Parents and educators can learn a lot about children’s digital lives — and the importance of helping young people develop strong digital citizenship skills — by listening to a series of broadcasts from National Public Radio (NPR) on raising digital natives (also available in print). The radio reports focus on children’s experiences in daily connected life and present wide-ranging information about the responsibilities of parenting 21st Century digital kids. All of the stories are posted at All Tech Considered blog, but I’ve included links for each story below.
The entire set of news stories, shared by a number of different NPR reporters, contains information that can help parents and educators think more carefully about how to strengthen their roles in children’s lives.
Many times each year parents and teachers ask me for examples of agreements and contracts that can help families focus on digital life expectations and limits-setting. Some individuals seek a pre-written document to use with their children, while others hope to design and write a document expressly for their families.
These agreements, contracts, or pledges, cover the gamut of 21st Century digital world behavior, from cell phones, to online access, to texting, web 2.0, social media, cyber-bullying, and digital citizenship.
The conversation and preparation that contribute to developing a family agreement or contract are often more important than the final document. In these family discussions, parents will need to arm themselves with information about digital natives, address values, and encourage common sense. Parents will also need to help their children think about what to do in unexpected situations, and encourage them to speculate on how to cope with friends who encourage them to misbehave. The more personal and relevant the agreement, the better.
Then, too, adults should understand that the preparation and writing process is not a one-way street. A child may make a pointed observation or come up with a thoughtful idea about the digital issues contained in the agreement. Perhaps he or she feels strongly about certain types of access, time limits, or other parental expectation. Maybe there are compelling reasons to grant access to one site or another, even though the parent has reservations.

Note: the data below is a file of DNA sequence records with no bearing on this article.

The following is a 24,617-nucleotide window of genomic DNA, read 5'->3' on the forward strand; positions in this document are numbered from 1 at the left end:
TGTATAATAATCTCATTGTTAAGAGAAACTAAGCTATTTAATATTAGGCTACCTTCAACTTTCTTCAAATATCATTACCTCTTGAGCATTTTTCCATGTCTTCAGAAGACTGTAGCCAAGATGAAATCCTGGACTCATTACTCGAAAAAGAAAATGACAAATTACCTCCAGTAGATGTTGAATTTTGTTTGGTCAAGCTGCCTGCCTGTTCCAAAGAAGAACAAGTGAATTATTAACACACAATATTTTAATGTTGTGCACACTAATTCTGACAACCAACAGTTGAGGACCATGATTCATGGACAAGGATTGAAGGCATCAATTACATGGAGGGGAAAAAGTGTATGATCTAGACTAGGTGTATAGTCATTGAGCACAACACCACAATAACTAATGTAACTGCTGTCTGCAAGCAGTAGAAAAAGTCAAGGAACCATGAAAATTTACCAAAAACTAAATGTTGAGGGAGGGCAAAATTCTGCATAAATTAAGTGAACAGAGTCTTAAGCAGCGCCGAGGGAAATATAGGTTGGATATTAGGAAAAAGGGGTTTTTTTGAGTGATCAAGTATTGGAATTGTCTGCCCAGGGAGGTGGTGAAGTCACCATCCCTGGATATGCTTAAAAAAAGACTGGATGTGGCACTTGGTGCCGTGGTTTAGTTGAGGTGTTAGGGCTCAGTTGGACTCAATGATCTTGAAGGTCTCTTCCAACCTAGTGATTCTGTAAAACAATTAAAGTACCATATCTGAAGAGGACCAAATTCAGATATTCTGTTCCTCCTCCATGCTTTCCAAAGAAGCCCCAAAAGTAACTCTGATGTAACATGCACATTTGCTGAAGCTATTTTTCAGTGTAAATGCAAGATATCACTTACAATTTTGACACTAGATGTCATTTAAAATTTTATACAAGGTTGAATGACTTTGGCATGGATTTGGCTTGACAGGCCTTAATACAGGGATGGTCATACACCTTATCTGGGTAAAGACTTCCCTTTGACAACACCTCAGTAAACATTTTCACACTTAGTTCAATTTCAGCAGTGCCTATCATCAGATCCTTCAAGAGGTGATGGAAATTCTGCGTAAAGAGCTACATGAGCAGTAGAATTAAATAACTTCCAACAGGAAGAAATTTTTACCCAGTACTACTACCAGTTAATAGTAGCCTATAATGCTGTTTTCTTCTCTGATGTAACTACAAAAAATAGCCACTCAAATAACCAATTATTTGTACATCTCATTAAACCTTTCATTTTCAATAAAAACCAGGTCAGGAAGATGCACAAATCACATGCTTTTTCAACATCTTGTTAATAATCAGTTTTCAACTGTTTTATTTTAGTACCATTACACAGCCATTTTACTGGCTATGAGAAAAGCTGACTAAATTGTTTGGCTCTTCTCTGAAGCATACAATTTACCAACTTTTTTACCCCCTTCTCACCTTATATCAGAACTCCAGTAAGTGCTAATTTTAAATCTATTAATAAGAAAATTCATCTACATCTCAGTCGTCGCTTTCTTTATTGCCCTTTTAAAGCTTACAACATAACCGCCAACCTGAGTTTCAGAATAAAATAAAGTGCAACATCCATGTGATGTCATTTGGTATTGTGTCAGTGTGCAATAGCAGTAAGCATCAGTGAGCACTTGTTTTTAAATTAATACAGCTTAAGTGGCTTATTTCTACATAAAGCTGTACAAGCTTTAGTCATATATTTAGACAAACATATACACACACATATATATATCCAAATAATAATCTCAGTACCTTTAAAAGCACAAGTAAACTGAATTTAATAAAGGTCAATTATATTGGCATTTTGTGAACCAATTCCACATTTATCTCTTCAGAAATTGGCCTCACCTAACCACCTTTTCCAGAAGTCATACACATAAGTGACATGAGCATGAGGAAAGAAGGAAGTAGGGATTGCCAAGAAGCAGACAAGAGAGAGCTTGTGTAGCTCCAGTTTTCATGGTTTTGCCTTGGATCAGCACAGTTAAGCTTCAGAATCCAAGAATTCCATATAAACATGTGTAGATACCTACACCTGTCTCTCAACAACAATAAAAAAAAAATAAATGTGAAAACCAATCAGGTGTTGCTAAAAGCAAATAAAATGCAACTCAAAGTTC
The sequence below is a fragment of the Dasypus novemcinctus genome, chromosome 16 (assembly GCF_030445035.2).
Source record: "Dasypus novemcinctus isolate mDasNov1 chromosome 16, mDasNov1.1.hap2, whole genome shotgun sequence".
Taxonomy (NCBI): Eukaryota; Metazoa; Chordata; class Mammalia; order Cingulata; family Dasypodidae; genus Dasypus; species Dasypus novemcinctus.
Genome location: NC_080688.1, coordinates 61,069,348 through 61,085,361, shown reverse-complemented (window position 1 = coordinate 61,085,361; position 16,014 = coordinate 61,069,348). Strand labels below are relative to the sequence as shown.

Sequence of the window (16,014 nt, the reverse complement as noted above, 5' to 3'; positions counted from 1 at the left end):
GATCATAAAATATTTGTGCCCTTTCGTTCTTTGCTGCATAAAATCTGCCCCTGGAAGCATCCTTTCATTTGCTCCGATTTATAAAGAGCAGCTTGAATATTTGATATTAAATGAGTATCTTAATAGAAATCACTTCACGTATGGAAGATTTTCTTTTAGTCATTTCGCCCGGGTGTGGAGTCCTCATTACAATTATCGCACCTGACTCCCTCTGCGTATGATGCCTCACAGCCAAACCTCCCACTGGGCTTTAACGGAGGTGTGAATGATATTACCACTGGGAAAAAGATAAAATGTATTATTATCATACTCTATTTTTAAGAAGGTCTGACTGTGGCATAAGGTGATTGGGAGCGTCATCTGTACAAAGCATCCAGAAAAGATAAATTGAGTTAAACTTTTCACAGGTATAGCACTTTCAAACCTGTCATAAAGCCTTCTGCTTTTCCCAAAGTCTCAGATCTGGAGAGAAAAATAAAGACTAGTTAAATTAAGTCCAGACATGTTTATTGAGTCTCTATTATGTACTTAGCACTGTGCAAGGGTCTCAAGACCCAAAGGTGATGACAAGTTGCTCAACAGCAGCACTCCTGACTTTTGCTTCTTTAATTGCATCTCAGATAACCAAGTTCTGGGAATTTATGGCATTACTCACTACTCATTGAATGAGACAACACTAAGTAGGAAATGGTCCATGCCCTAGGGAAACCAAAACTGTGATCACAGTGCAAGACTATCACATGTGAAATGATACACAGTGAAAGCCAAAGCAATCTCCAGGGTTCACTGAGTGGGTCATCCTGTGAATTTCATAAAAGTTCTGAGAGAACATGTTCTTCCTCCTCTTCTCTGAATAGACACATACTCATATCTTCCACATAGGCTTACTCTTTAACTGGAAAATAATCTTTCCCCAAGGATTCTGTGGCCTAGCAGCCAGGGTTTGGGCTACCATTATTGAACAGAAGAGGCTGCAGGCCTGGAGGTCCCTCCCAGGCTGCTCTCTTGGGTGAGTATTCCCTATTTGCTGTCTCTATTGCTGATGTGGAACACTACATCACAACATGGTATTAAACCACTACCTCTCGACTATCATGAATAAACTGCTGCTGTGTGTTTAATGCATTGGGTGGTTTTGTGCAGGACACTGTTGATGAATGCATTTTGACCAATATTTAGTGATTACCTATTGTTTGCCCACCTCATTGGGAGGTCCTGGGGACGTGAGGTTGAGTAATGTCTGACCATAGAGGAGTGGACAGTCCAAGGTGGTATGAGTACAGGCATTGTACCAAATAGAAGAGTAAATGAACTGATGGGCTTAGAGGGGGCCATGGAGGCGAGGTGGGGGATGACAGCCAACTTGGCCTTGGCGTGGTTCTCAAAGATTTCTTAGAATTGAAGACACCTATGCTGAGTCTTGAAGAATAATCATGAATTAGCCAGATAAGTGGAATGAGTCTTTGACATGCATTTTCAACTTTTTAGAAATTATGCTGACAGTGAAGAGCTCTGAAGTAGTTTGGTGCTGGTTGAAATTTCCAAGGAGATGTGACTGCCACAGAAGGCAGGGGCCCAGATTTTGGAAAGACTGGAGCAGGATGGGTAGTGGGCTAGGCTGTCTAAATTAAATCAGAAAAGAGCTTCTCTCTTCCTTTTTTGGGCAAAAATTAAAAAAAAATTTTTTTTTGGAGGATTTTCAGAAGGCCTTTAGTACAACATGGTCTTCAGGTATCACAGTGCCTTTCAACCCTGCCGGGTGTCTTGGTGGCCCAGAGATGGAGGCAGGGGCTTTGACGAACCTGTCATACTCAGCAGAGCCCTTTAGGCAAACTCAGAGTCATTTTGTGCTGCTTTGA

This set of summer digital activities, 5 Things You Can Do Online With Your Child This Summer, arrived in my e-mail a week or so ago. The list includes simple, but open-ended activities, each one enjoyable by itself, but with the potential to lead parents and children in many additional and enjoyable digital directions during the summer vacation. The ideas come from NetSmartz.
NetSmartz also features a wide range of digital safety educational resources for educators and law enforcement professionals.
No blog, though, at least not one that I can find. Puzzling since they provide some excellent information on blogging. Why not an example of what good blogging looks like — maybe one for parents and one for adolescents?
If you have ever written a comment at the end of an article or blog posting, you have surely read more than a few inappropriate and sometimes distasteful remarks. Sometimes people leave these comments anonymously. Posted by folks who do not understand why websites invite visitors to share thoughts and ideas, many unfiltered remarks are permanently attached to websites — indiscretions waiting for the whole world to discover.